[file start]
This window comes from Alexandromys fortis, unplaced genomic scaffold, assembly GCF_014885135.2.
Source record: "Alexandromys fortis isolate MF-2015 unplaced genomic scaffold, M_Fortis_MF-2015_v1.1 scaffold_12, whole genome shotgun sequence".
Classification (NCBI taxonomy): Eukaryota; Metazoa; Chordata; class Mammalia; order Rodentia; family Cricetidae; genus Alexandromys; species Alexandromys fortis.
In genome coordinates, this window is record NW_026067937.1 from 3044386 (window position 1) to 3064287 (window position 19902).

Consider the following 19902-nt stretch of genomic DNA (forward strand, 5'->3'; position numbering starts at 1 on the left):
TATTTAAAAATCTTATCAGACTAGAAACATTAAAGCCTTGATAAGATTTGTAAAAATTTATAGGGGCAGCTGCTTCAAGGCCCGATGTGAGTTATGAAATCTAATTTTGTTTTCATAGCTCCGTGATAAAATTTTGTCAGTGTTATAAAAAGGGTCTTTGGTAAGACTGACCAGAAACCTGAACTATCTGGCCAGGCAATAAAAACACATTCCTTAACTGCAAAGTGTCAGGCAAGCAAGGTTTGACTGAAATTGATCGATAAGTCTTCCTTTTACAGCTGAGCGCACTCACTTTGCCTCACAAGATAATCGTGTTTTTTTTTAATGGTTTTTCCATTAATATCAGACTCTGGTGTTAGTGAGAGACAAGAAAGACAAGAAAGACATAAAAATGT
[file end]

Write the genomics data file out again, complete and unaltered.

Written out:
This window comes from Alexandromys fortis, unplaced genomic scaffold, assembly GCF_014885135.2.
Source record: "Alexandromys fortis isolate MF-2015 unplaced genomic scaffold, M_Fortis_MF-2015_v1.1 scaffold_12, whole genome shotgun sequence".
Classification (NCBI taxonomy): Eukaryota; Metazoa; Chordata; class Mammalia; order Rodentia; family Cricetidae; genus Alexandromys; species Alexandromys fortis.
In genome coordinates, this window is record NW_026067937.1 from 3044386 (window position 1) to 3064287 (window position 19902).

Consider the following 19902-nt stretch of genomic DNA (forward strand, 5'->3'; position numbering starts at 1 on the left):
TATTTAAAAATCTTATCAGACTAGAAACATTAAAGCCTTGATAAGATTTGTAAAAATTTATAGGGGCAGCTGCTTCAAGGCCCGATGTGAGTTATGAAATCTAATTTTGTTTTCATAGCTCCGTGATAAAATTTTGTCAGTGTTATAAAAAGGGTCTTTGGTAAGACTGACCAGAAACCTGAACTATCTGGCCAGGCAATAAAAACACATTCCTTAACTGCAAAGTGTCAGGCAAGCAAGGTTTGACTGAAATTGATCGATAAGTCTTCCTTTTACAGCTGAGCGCACTCACTTTGCCTCACAAGATAATCGTGTTTTTTTTTAATGGTTTTTCCATTAATATCAGACTCTGGTGTTAGTGAGAGACAAGAAAGACAAGAAAGACATAAAAATGT